The Prisoner of Paradise


Fiction - Thriller - General
333 Pages
Reviewed on 11/23/2021
Buy on Amazon

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    Book Review

Reviewed by Lex Allen for Readers' Favorite

Standing before the world's largest oil painting, Tintoretto's Paradise--a monumental depiction of Heaven--in Venice, Nick hears a disembodied whisper, "Amore mio." His wife Julia believes him to be delusional and insists he see a doctor, but Nick insists the voice is real and returns to the museum. Blacking out in the museum, Nick flashes back to life as a 16th-century Venetian swordsman tasked to seduce a married aristocrat, Isabella Scalfini, but instead, he falls in love. In the present, through the painting, Isabella implores Nick to liberate her from a powerful order of religious vigilantes who judge and sentence souls to the canvas for eternity. The religious order still exists and will stop at nothing to keep Nick from releasing not only Isabella but thousands of other imprisoned souls whom the order claims are evil.

Rob Samborn's debut novel, The Prisoner of Paradise, is a winner. Combining romance, historical, metaphysical, and conspiracy elements into a thriller that supersedes several of today's best-selling authors is no easy task. However, Samborn's writing style indicates a writer whose skill shines through its smooth flow, akin to that of the great names in thriller fiction from Poe to Ludlum, Koontz, Child and, yes, Dan Brown. The art world setting of Venice, Italy's past and present is carefully and explicitly portrayed, exposing a sense of reality interwoven within a masterfully orchestrated fiction story that first-time novelists often miss. Rob Samborn doesn't miss a trick. Every character is true to life. Every scene is perfectly set, and the action flows like the scenes from a well-directed and photographed movie. The Prisoner of Paradise is a tale with a solid sense of reality, which moves through time periods, entailing action, adventure, romance, the everlasting battle between good and evil, and the possibilities of a metaphysical universe. It's a story you don't want to miss by an author you'll be hearing a lot more about.

K.C. Finn

The Prisoner of Paradise is a work of fiction in the thriller and suspense subgenres and was penned by author Rob Samborn. Written for the mature adult reading audience, this work contains sexual situations and sexual violence, other instances of violence, and the use of explicit language throughout. Past lives and ancient mysteries collide in this fascinating story when Nick and Julia O’Connor find their romantic holiday to Venice interrupted. Nick has a powerful vision of a life he once lived and a love he once knew, only to find that the soul of the long-lost Isabella still longs for freedom. As his 16th-century self threatens to take over, present-day Nick struggles to maintain control.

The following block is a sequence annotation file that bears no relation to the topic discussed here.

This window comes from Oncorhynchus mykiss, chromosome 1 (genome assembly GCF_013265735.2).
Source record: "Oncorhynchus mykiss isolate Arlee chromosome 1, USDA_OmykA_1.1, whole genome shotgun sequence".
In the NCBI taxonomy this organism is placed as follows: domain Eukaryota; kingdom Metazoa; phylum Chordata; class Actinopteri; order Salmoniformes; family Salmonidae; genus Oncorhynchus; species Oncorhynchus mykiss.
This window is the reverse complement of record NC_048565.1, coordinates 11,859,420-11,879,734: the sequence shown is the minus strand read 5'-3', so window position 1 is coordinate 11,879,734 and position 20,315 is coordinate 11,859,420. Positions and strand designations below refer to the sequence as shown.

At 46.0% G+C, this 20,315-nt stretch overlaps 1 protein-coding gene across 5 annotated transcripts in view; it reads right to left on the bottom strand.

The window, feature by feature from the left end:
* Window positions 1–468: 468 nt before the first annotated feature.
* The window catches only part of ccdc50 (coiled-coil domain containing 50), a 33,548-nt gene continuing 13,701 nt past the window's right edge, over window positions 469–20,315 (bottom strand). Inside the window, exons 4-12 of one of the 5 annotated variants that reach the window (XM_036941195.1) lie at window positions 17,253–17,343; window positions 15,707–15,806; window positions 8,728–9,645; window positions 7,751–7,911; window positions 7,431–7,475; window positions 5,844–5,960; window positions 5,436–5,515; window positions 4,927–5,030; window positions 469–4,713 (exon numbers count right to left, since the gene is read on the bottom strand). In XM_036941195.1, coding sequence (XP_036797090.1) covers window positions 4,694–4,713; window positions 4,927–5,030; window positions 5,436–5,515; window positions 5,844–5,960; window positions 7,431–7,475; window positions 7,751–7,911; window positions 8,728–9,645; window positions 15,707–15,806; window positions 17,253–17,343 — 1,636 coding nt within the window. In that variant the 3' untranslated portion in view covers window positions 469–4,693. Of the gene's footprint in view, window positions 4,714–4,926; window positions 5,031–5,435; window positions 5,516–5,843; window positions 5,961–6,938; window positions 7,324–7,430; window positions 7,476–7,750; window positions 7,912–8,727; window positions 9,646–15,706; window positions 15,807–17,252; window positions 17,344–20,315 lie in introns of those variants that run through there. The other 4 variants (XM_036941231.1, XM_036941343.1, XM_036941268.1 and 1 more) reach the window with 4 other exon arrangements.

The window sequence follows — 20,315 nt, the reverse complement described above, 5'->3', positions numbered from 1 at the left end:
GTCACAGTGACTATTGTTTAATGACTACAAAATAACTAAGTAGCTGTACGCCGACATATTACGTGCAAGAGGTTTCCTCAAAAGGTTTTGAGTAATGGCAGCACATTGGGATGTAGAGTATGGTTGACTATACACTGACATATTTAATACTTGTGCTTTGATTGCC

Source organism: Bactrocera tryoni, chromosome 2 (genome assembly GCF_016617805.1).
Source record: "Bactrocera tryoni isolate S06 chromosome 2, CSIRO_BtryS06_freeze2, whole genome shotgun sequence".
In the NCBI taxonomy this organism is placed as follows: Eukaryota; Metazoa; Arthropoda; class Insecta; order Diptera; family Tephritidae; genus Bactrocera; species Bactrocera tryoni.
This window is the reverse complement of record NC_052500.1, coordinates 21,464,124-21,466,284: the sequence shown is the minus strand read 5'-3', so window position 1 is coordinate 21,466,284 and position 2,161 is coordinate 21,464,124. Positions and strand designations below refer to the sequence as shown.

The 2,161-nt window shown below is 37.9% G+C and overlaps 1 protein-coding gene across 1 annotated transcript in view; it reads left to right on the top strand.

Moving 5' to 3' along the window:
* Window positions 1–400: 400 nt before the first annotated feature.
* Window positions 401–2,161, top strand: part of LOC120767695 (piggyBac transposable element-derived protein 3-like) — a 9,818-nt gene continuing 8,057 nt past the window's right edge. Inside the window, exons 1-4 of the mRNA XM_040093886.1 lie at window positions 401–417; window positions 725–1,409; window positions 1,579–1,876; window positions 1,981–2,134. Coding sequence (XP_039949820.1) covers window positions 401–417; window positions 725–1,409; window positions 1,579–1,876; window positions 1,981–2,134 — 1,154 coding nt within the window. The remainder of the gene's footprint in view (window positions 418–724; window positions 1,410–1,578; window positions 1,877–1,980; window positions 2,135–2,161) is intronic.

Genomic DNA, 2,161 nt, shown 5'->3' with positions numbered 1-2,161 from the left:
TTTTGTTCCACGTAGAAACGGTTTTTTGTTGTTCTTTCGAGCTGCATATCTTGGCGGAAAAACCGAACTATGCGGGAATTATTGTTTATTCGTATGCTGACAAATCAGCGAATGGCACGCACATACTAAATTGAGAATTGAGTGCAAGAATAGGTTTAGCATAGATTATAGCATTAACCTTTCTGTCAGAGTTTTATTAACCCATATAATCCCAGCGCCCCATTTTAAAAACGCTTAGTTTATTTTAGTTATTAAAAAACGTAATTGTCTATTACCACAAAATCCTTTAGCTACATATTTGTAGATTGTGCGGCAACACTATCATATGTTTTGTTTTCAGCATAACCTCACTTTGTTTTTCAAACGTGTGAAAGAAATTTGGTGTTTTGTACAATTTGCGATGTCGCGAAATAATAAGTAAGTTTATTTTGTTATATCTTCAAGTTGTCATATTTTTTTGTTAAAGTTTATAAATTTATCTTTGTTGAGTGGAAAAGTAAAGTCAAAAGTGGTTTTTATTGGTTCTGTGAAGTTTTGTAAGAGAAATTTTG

Author Rob Samborn has crafted a masterful and suspenseful work of thriller mystery with plenty of fascinating speculative and historical concepts woven into its rich tapestry. It was refreshing to see a novel that avoids genre stereotypes, borrowing all the best bits to create an original story with romance, drama, mystery, and intrigue aplenty. I also sincerely enjoyed the dialogue and how the presentation shifted between historical and contemporary characters and references, but it was also always presented in an accessible and easy-to-read style. The plot moves at a fast pace to take readers through plenty of action, with some highly exciting later scenes that turn everything you thought you knew on its head. Overall, The Prisoner of Paradise is a truly sensational tale that fans of historical-contemporary crossover thrillers will not want to miss.

Vincent Dublado

Some novels are worlds where we can join an adventure. The Prisoner of Paradise by Rob Samborn offers two worlds where we don’t just join the ride but live in it as well. It’s a thriller mixed with fantasy in which art and romance link the past and the present, and it fundamentally demonstrates a sensual relationship between visual art and those who look at it. In the story’s present time, Nick O’ Connor is recovering from a head injury during a hockey game. While recovering, he spends time with his wife, Julia, in Venice. During a museum tour, as Nick tries to appreciate Tintoretto’s Paradise, a female voice--a woman from the painting--begins to speak inside Nick’s head. He convinces himself that it is probably the result of his concussion, but as he blacks out, he is transported into 16th-century Venice. A woman named Isabella Scalfini seeks his aid to release her from the canvas, as she was imprisoned there by a powerful order of religious vigilantes. Nick will become drawn to Isabella and will become torn between a past and a present love. On top of that, to help free Isabella would also mean freeing other imprisoned souls, and the order will not allow it to happen.

The Prisoner of Paradise is an enchanting story in which a revered work of art becomes an instrument of an episode from the past. I admire the way Rob Samborn handles the treatment of his characters, notably Nick. As you can very well judge from the way Julia educates him about Tintoretto’s masterpiece, he is not much into art, and his accident says plenty about his love for sports. Then he gets transported into an astonishing world that he knows little about, and must learn more about it, as he becomes drawn to a beautiful woman from this particular past. Samborn is clearly interested in history and popular art, using them as effective devices to create a hyperlink structure where the lives of characters from the past and present become intertwined. The Prisoner of Paradise is filled with ideas about the meaning of art and the concept of freedom and falling in love. I am not surprised why I was drawn into the story, and you will be, too.